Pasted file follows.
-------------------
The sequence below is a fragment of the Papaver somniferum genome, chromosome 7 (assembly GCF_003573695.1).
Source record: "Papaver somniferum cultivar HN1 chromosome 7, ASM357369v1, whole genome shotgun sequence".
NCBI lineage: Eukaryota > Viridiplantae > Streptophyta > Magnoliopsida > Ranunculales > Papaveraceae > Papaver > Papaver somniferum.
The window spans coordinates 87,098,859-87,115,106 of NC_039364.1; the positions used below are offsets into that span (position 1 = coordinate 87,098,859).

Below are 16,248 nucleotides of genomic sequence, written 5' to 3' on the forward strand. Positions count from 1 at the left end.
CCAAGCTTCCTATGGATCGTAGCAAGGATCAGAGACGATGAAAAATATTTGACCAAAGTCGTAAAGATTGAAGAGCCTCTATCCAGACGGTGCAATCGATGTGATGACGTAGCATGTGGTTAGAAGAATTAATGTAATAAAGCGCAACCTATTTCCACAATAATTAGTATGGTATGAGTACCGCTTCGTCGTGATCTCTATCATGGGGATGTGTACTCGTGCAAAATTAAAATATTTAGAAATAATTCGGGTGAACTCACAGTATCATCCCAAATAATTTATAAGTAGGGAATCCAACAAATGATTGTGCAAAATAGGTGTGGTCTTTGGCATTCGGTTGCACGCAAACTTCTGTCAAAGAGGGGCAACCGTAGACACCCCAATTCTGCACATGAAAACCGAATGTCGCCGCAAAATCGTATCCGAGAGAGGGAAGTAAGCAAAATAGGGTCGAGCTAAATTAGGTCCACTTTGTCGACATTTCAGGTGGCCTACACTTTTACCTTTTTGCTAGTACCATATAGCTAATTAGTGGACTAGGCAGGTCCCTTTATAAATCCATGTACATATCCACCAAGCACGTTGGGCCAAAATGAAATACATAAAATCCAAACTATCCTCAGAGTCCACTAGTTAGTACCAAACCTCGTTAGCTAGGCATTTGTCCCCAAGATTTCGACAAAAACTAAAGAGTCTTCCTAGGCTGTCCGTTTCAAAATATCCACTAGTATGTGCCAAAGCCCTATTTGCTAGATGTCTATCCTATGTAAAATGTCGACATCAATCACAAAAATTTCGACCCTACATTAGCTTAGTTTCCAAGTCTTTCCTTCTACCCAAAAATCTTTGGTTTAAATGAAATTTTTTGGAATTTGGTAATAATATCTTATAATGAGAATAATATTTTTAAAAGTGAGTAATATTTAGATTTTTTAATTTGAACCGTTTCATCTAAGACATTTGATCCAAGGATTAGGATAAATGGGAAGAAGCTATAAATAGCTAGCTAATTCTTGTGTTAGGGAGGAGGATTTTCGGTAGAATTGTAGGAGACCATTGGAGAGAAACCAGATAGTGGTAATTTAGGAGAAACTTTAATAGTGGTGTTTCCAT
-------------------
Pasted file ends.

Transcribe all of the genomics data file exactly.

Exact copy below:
The sequence below is a fragment of the Papaver somniferum genome, chromosome 7 (assembly GCF_003573695.1).
Source record: "Papaver somniferum cultivar HN1 chromosome 7, ASM357369v1, whole genome shotgun sequence".
NCBI lineage: Eukaryota > Viridiplantae > Streptophyta > Magnoliopsida > Ranunculales > Papaveraceae > Papaver > Papaver somniferum.
The window spans coordinates 87,098,859-87,115,106 of NC_039364.1; the positions used below are offsets into that span (position 1 = coordinate 87,098,859).

Below are 16,248 nucleotides of genomic sequence, written 5' to 3' on the forward strand. Positions count from 1 at the left end.
CCAAGCTTCCTATGGATCGTAGCAAGGATCAGAGACGATGAAAAATATTTGACCAAAGTCGTAAAGATTGAAGAGCCTCTATCCAGACGGTGCAATCGATGTGATGACGTAGCATGTGGTTAGAAGAATTAATGTAATAAAGCGCAACCTATTTCCACAATAATTAGTATGGTATGAGTACCGCTTCGTCGTGATCTCTATCATGGGGATGTGTACTCGTGCAAAATTAAAATATTTAGAAATAATTCGGGTGAACTCACAGTATCATCCCAAATAATTTATAAGTAGGGAATCCAACAAATGATTGTGCAAAATAGGTGTGGTCTTTGGCATTCGGTTGCACGCAAACTTCTGTCAAAGAGGGGCAACCGTAGACACCCCAATTCTGCACATGAAAACCGAATGTCGCCGCAAAATCGTATCCGAGAGAGGGAAGTAAGCAAAATAGGGTCGAGCTAAATTAGGTCCACTTTGTCGACATTTCAGGTGGCCTACACTTTTACCTTTTTGCTAGTACCATATAGCTAATTAGTGGACTAGGCAGGTCCCTTTATAAATCCATGTACATATCCACCAAGCACGTTGGGCCAAAATGAAATACATAAAATCCAAACTATCCTCAGAGTCCACTAGTTAGTACCAAACCTCGTTAGCTAGGCATTTGTCCCCAAGATTTCGACAAAAACTAAAGAGTCTTCCTAGGCTGTCCGTTTCAAAATATCCACTAGTATGTGCCAAAGCCCTATTTGCTAGATGTCTATCCTATGTAAAATGTCGACATCAATCACAAAAATTTCGACCCTACATTAGCTTAGTTTCCAAGTCTTTCCTTCTACCCAAAAATCTTTGGTTTAAATGAAATTTTTTGGAATTTGGTAATAATATCTTATAATGAGAATAATATTTTTAAAAGTGAGTAATATTTAGATTTTTTAATTTGAACCGTTTCATCTAAGACATTTGATCCAAGGATTAGGATAAATGGGAAGAAGCTATAAATAGCTAGCTAATTCTTGTGTTAGGGAGGAGGATTTTCGGTAGAATTGTAGGAGACCATTGGAGAGAAACCAGATAGTGGTAATTTAGGAGAAACTTTAATAGTGGTGTTTCCAT